…the first time it’s held a Brazilian team responsible for racist words of a fan.
Even the Brazilian superstar Neymar attempted to fight back against macaco racism, tweeting the day after the Alves incident, “Somos todos macacos” — We are all monkeys.
As for the most recent Grêmio case, Moreira’s lawyer has argued that the term “macaco” is “only used anymore within soccer” and that it does not denote racism. He would, since in Brazil racist remarks can lead to years of jail time.
Of greater potential impact: CBF, the Brazilian Football Confederation, banned the Grêmio team entirely from playing in the Brazil Cup, the first time it’s held a Brazilian team responsible for racist words of a fan. And the fallout has been ugly. On Friday, Moreira’s home was burned to the ground.
Other fans of Grêmio have taken the CBF to court, arguing that the team should not be banned for the acts of one fan, which cannot possibly represent the views of the whole fan base. The judge threw out the case, saying only the team could bring action, which it has, resulting in a temporary suspension of the entire Brazil Cup tournament.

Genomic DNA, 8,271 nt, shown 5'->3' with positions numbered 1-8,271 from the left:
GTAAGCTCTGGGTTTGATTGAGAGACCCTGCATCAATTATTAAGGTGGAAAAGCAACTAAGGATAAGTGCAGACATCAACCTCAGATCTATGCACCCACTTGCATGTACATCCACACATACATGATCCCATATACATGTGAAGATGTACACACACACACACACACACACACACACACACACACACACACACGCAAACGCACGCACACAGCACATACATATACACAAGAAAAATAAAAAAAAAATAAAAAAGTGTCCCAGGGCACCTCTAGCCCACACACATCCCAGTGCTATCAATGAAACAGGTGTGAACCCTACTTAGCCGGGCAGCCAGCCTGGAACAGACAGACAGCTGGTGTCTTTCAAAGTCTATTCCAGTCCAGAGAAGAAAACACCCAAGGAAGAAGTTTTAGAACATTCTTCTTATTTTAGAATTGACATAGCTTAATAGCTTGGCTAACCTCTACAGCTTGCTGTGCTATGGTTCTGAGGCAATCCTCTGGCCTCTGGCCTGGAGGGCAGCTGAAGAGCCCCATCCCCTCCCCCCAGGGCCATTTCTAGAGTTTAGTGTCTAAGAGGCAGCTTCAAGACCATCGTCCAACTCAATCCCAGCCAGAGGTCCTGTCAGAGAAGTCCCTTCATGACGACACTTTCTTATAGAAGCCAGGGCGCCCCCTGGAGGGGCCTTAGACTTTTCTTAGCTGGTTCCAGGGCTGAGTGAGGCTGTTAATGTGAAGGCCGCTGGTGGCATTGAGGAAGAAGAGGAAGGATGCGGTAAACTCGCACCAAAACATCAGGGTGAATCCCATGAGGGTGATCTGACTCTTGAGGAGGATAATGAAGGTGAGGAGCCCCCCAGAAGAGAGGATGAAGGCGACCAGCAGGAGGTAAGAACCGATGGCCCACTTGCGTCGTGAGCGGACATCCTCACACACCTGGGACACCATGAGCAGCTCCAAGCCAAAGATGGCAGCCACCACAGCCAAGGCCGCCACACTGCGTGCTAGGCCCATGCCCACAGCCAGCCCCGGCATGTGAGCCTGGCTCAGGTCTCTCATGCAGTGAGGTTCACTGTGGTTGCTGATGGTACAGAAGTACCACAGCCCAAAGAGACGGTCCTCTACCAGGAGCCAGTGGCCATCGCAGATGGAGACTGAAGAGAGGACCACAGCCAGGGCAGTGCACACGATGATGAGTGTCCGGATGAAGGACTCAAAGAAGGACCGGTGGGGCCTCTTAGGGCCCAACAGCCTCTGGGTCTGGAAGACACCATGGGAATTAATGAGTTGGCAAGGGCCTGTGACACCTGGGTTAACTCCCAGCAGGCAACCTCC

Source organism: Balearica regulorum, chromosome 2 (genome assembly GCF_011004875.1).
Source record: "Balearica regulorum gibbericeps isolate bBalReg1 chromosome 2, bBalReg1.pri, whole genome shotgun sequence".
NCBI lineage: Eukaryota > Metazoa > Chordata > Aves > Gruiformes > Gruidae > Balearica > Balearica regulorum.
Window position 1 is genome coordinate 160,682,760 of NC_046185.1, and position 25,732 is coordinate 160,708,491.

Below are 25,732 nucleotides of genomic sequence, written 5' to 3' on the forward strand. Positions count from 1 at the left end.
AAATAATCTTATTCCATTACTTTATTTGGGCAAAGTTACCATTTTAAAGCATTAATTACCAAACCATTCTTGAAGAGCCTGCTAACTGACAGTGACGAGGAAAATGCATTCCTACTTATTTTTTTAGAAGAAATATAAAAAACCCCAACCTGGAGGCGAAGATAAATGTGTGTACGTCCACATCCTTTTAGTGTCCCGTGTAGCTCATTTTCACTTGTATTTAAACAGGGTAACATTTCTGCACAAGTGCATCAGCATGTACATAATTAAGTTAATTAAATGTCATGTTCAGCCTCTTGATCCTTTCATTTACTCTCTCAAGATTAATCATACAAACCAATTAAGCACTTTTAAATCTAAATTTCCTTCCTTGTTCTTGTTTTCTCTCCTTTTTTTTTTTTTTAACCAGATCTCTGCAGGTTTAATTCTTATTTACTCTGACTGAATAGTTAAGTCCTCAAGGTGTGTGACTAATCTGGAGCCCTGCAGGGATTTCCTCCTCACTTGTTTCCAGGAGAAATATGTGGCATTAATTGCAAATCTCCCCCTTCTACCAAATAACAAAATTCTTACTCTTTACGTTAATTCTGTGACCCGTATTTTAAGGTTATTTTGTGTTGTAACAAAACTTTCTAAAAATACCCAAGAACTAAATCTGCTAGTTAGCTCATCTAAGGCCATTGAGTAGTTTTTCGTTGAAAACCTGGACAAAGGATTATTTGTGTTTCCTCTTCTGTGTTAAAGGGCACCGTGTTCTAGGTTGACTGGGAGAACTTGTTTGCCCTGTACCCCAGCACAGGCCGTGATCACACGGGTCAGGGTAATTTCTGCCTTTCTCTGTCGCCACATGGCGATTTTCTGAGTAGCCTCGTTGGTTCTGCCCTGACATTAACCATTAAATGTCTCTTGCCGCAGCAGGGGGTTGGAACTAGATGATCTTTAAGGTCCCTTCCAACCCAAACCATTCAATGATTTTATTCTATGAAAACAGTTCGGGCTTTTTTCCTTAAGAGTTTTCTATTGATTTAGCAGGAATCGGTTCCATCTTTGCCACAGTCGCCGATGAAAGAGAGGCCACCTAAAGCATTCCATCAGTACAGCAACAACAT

“It’s a big thing, and there are a lot of politics involved,” said one fan who asked not to use his name given the violence that’s occurred. “Grêmio may be the first one [to be banned for racism], but won’t be the last one.”
Grêmio has always had a bit of a reputation for being racist. I found this out only after buying a Grêmio T-shirt on my first night in Brazil. Grêmio was playing rival team Internacional in a clash known as a Grenal. In a room full of fans from each side, my friend Rafa told me I had to choose, and I chose Grêmio.
That was in 2009. Since then, I’ve learned a lot about the team and its complex, convoluted history of racism. In the past, Grêmio excluded players of color from the team. Inter formed in opposition to this and was the first of the two teams to have a black player. Inter embraced the racist jeers of Grêmio fans at the time, and in perhaps an ill-advised attempt at spin, the Inter mascot became a dancing monkey in a red jersey. Emblazoned on the back of his red jersey: Escurinho, or Blackie, a name selected by an online poll of Inter’s fans.